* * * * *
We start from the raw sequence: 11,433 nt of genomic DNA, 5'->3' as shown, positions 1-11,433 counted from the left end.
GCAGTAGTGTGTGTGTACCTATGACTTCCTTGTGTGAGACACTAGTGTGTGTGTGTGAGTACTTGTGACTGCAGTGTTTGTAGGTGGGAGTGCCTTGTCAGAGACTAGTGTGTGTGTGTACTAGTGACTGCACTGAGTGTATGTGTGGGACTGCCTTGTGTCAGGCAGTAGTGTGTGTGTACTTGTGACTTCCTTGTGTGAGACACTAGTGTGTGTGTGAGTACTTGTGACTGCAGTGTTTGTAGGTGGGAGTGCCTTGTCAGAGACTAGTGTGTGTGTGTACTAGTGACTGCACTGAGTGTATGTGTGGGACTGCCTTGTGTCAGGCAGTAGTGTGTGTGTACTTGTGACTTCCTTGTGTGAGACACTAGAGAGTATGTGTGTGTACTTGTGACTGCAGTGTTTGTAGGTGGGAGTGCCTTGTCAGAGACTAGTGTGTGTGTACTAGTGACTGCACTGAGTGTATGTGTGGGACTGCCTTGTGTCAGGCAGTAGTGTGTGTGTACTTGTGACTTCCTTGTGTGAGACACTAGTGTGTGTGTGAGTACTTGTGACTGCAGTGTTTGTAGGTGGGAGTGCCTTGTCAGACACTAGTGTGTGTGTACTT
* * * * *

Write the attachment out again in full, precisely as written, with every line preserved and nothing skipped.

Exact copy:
We start from the raw sequence: 11,433 nt of genomic DNA, 5'->3' as shown, positions 1-11,433 counted from the left end.
GCAGTAGTGTGTGTGTACCTATGACTTCCTTGTGTGAGACACTAGTGTGTGTGTGTGAGTACTTGTGACTGCAGTGTTTGTAGGTGGGAGTGCCTTGTCAGAGACTAGTGTGTGTGTGTACTAGTGACTGCACTGAGTGTATGTGTGGGACTGCCTTGTGTCAGGCAGTAGTGTGTGTGTACTTGTGACTTCCTTGTGTGAGACACTAGTGTGTGTGTGAGTACTTGTGACTGCAGTGTTTGTAGGTGGGAGTGCCTTGTCAGAGACTAGTGTGTGTGTGTACTAGTGACTGCACTGAGTGTATGTGTGGGACTGCCTTGTGTCAGGCAGTAGTGTGTGTGTACTTGTGACTTCCTTGTGTGAGACACTAGAGAGTATGTGTGTGTACTTGTGACTGCAGTGTTTGTAGGTGGGAGTGCCTTGTCAGAGACTAGTGTGTGTGTACTAGTGACTGCACTGAGTGTATGTGTGGGACTGCCTTGTGTCAGGCAGTAGTGTGTGTGTACTTGTGACTTCCTTGTGTGAGACACTAGTGTGTGTGTGAGTACTTGTGACTGCAGTGTTTGTAGGTGGGAGTGCCTTGTCAGACACTAGTGTGTGTGTACTT